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People Are Checking Out ‘Fire and Fury’ From Libraries as Fast as Harry Potter

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The enormous demand for author Michael Wolff’s exposé on President Trump’s White House, “Fire and Fury,” has created a scramble for copies as online and physical retailers struggle to supply their customers. The crowded market has led some antsy readers to look in their local libraries instead, but they won’t find much luck there either at the moment.

The New York Public Library, the second-largest public library system in the U.S. behind only the Library of Congress, had 1,174 holds (and rising) on 49 copies of the #1 Amazon best seller, NYPL spokeswoman Ayofemi Kirby told TIME. She said that the library has a two-week checkout period for new books, meaning it will take weeks — maybe months — for patrons to get their hands on “Fire and Fury.” In response, the library ordered 450 more rush copies, Kirby said.

Washington, D.C. Public Library spokesman George Williams said the system was ordering 65 copies in addition to the 31 it already has in order to keep up with the demand.

“At this particular point in time, everyone who is waiting to borrow the physical books will likely have their hands on it within six weeks,” he said. Williams added that the library also had 20 electronic copies of the book, but those readers would have to wait even longer than six weeks because it’s more expensive for libraries to carry e-books rather than physical editions.

The situation is mirrored in cities all over the country. In Portland, Ore., the Multnomah County Library tweeted that it had over 700 holds, prompting the system to order 150 copies. Both Boston and San Francisco library officials told TIME that patrons could have to wait up to three months to check out a copy.

“The demand for this book is huge,” said Peter Persic of the Los Angeles Public Library. “It’s comparable to the first day sales of the ‘Harry Potter’ books back in their heyday.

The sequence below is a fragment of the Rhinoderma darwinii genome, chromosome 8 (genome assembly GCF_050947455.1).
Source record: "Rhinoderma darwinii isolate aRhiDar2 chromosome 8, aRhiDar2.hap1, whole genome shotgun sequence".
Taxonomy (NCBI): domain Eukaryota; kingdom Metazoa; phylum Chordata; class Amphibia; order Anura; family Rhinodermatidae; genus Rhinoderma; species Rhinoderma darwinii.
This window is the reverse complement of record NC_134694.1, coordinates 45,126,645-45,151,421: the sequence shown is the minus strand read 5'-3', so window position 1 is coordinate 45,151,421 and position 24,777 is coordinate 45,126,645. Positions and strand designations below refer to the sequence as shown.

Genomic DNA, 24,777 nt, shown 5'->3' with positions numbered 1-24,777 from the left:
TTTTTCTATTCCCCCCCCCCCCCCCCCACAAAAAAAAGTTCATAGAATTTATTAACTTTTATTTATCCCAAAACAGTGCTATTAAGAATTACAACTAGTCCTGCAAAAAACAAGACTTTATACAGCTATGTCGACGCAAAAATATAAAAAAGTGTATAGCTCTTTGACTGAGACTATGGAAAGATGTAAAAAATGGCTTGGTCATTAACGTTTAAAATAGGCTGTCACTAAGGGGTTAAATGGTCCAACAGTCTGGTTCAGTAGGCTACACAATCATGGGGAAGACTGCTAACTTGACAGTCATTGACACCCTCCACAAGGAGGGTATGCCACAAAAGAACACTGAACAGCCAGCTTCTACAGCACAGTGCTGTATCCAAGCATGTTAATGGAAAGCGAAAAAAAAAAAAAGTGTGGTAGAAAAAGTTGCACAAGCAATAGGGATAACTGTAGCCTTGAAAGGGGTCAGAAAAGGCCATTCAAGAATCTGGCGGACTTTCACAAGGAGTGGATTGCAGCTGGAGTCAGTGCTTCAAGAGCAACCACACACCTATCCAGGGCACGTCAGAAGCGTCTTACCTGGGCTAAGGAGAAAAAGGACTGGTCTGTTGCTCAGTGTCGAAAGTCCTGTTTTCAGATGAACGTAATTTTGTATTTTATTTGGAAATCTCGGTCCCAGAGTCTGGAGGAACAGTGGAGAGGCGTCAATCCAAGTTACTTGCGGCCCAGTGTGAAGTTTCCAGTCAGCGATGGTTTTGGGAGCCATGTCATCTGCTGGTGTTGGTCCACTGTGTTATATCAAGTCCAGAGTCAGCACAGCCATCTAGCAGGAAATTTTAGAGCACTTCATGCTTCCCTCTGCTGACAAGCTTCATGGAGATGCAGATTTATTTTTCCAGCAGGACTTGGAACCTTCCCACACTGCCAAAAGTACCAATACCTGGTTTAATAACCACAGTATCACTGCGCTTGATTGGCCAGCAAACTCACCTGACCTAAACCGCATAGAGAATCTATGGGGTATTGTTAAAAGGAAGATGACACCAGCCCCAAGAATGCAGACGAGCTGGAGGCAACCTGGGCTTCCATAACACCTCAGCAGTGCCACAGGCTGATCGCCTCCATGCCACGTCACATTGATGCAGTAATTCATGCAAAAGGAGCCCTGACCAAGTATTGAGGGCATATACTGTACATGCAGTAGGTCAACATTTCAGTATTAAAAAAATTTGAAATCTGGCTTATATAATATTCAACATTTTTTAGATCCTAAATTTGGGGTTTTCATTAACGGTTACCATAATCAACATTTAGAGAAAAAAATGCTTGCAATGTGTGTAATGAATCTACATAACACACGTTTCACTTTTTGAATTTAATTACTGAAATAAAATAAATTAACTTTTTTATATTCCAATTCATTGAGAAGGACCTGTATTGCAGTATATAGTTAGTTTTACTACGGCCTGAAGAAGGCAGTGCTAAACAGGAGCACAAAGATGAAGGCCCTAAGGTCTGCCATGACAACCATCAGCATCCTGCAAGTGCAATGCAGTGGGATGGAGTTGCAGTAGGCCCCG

“What makes it especially unusual is [that it’s] a nonfiction,” Persic added. “Usually bestsellers of this type are fiction books. It’s probably our biggest nonfiction bestseller in years, since anyone can remember.”

Interest in Wolff’s title exploded earlier this week when The Guardian and New York magazine published excerpts from the book detailing “explosive” details from within the White House over the course of Trump’s first year in office. Among the most astonishing revelations was that former White House chief strategist Steve Bannon described Donald Trump Jr. and Jared Kushner’s 2016 meeting with Russian officials as “treasonous,” prompting Trump to release a statement Wednesday saying that Bannon had “lost his mind.”

On Thursday, Trump’s lawyers sent a cease and desist letter to Wolff and his book’s publisher, Henry Holt and Co., in order to halt the publication. Instead, Henry Holt and Co. opted to move up the release date to the following day, Friday, citing “unprecedented demand.”

“My understanding is that three days ago, there was one hold in place. Yesterday it was 200,” said Chicago Public Library spokesperson Patrick Molloy. “Now it’s at 564. It’s going to be a while.”

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